Newly appointed Health Secretary Therese Coffey orders civil servants to ‘be positive’, ditch jargon, and stop using OXFORD COMMAS
- Email was sent within her first few days in charge of Department of Health
- Her office emailed staff instructions on Miss Coffey’s ‘working preferences’
- As well as asking workers to stay positive, it included a ban on technical jargon
- Recipients of the list – in the UKHSA and DHSC – called it ‘extremely patronising’
Civil servants were told to ‘be positive’ by newly-appointed Health Secretary Therese Coffey, it was revealed today.
Embarking on her new role in charge of the Government’s Department of Health and Social Care, her office emailed staff a list of instructions on the karaoke-loving MP’s ‘working preferences’.
As well as asking workers to stay positive, it included a ban on using technical jargon and the Oxford comma.
Recipients of the email called it ‘extremely patronising’, arguing it suggested that Miss Coffey ‘doesn’t want to deal with problems’.
Embarking on her new role in charge of the Government’s Department of Health and Social Care, Therese Coffey’s office emailed staff a list of instructions on the karaoke-loving MP’s ‘working preferences’
Although, others defended the style guide, claiming current communication tactics deployed throughout the health corridors of Whitehall would have wound the boss up ‘through the ceiling’.
The guide was circulated to staff within DHSC, which Miss Coffey took over last week when new Prime Minister Liz Truss unveiled her cabinet.
It was also sent to the UK Health Security Agency (UKHSA), a DHSC off-shoot which replaced the now-disbanded Public Health England and is responsible for tackling infectious diseases.
Both agencies face the prospect of job cuts, amid a drive to stamp out bureaucracy and save millions of taxpayer cash.
The UKHSA, the flagship public health quango launched by Matt Hancock during the Covid pandemic, was told to axe 40 per cent of its 2,000 workforce earlier this year. Staff in local health protection teams on temporary contacts were on the chopping block.
At the same time, civil servants are said to have been ‘demoralised’ by formal offers of below-inflation salary hikes.
Some permanent staff have been offered a 2.5 per cent pay increase to help manage the rising cost of living.
MailOnline asked DHSC for a copy of the email sent on behalf of Miss Coffey, but did not receive it.
The Financial Times, which saw the letter, claimed one line said: ‘Be positive — if we have done something good, let us say so and avoid double negatives.’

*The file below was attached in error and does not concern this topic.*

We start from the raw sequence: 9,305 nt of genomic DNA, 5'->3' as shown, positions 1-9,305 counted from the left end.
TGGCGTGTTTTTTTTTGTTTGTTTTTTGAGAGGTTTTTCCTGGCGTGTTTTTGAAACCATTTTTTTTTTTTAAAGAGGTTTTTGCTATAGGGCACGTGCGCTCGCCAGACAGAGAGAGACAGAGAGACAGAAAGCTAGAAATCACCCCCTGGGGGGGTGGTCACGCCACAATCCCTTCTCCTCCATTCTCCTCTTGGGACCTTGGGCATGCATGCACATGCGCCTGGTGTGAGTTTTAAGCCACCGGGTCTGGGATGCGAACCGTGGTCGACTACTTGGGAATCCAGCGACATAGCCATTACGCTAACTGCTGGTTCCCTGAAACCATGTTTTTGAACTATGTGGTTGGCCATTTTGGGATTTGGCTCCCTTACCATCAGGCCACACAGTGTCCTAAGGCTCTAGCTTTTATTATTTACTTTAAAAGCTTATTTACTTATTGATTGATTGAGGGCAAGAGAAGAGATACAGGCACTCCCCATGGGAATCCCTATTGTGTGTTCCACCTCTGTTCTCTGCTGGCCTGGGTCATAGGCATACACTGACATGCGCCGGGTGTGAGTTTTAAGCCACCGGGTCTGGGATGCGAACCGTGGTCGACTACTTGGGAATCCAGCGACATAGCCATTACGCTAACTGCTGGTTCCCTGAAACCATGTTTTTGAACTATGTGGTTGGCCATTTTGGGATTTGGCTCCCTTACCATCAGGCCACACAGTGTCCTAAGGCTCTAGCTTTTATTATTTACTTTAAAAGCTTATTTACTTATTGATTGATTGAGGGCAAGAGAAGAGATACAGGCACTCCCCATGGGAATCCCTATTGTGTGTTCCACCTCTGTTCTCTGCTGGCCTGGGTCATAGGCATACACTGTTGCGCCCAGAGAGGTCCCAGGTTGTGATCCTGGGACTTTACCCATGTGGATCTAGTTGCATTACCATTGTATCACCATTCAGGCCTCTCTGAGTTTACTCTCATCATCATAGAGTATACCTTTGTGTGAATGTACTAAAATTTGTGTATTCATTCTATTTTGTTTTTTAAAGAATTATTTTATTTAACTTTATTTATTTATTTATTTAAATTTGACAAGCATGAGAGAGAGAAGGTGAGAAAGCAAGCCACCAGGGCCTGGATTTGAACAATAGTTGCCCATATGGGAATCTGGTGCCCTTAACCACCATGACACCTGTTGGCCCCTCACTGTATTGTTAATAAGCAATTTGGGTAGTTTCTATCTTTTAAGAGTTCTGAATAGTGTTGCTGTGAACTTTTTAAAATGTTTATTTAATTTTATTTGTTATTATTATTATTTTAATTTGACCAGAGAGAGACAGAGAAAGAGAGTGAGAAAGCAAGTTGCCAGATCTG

Jacob Rees-Mogg sent out a similar style guide when given the role of Leader of the House of Commons in Boris Johnson’s Government.
Staff were urged not to use the Oxford comma, deployed to separate the final two items on a list of three or more items.
Meanwhile, banned words and phrases included: very, due to, unacceptable, equal, yourself, lot, got, speculate, meet with, ascertain and disappointment.
Miss Coffey has previously discussed her dislike of Oxford commas on social media, saying in 2015 it was one of her ‘pet hates’.
Cigar-smoking MP who opposes abortions: Everything you need to know about Therese Coffey
The ex-Work and Pensions Secretary is a fellow member of the 2010 parliamentary intake whose Suffolk Coastal constituency neighbours Miss Truss’s South West Norfolk seat, and they have long been allies.
She has earned a reputation in Westminster as a ‘workhorse’ thanks to her scientific attention to detail and willingness to work long hours.
Miss Coffey was Ms Truss’s campaign manager in the parliamentary stage of the leadership election.
The pair became friends while campaigning as young Tories in the late nineties and early noughties.
Miss Coffey secured a PhD in chemistry at University College London and worked in finance at Mars Drinks UK and the BBC before being elected as an MP.
She attended her first Cabinet meeting in 2019 after being appointed to the Department of Work and Pensions (DWP), where she earned praise for having a relatively quiet tenure at what is seen as something of a poisoned chalice in government.
Colleagues have described Ms Truss and Miss Coffey as ‘yin and yang’, with Ms Truss viewed as a big picture politician and Miss Coffey a forensic operator who knows her brief inside out.
But despite her work ethic, the new Health Secretary holds several opinions that could ruffle the feathers of senior NHS leaders.
In an interview in June following the Roe vs Wade ruling in the US, she said she would prefer that women ‘didn’t have abortions’, but added she would not ‘condemn people that do’.
She has also defended her decision to vote against same-sex marriage in Britain in 2013 and in Northern Ireland in 2019, citing her faith as a catholic.
She got in hot water a year ago when she was filmed belting out The Time of My Life at a boozy Conservative karaoke party Conference bash hours before cutting benefit payments to six million people.
Her alcohol-fuelled karaoke parties in Whitehall, of which Ms Truss is a regular attendee, have become famous in Westminster.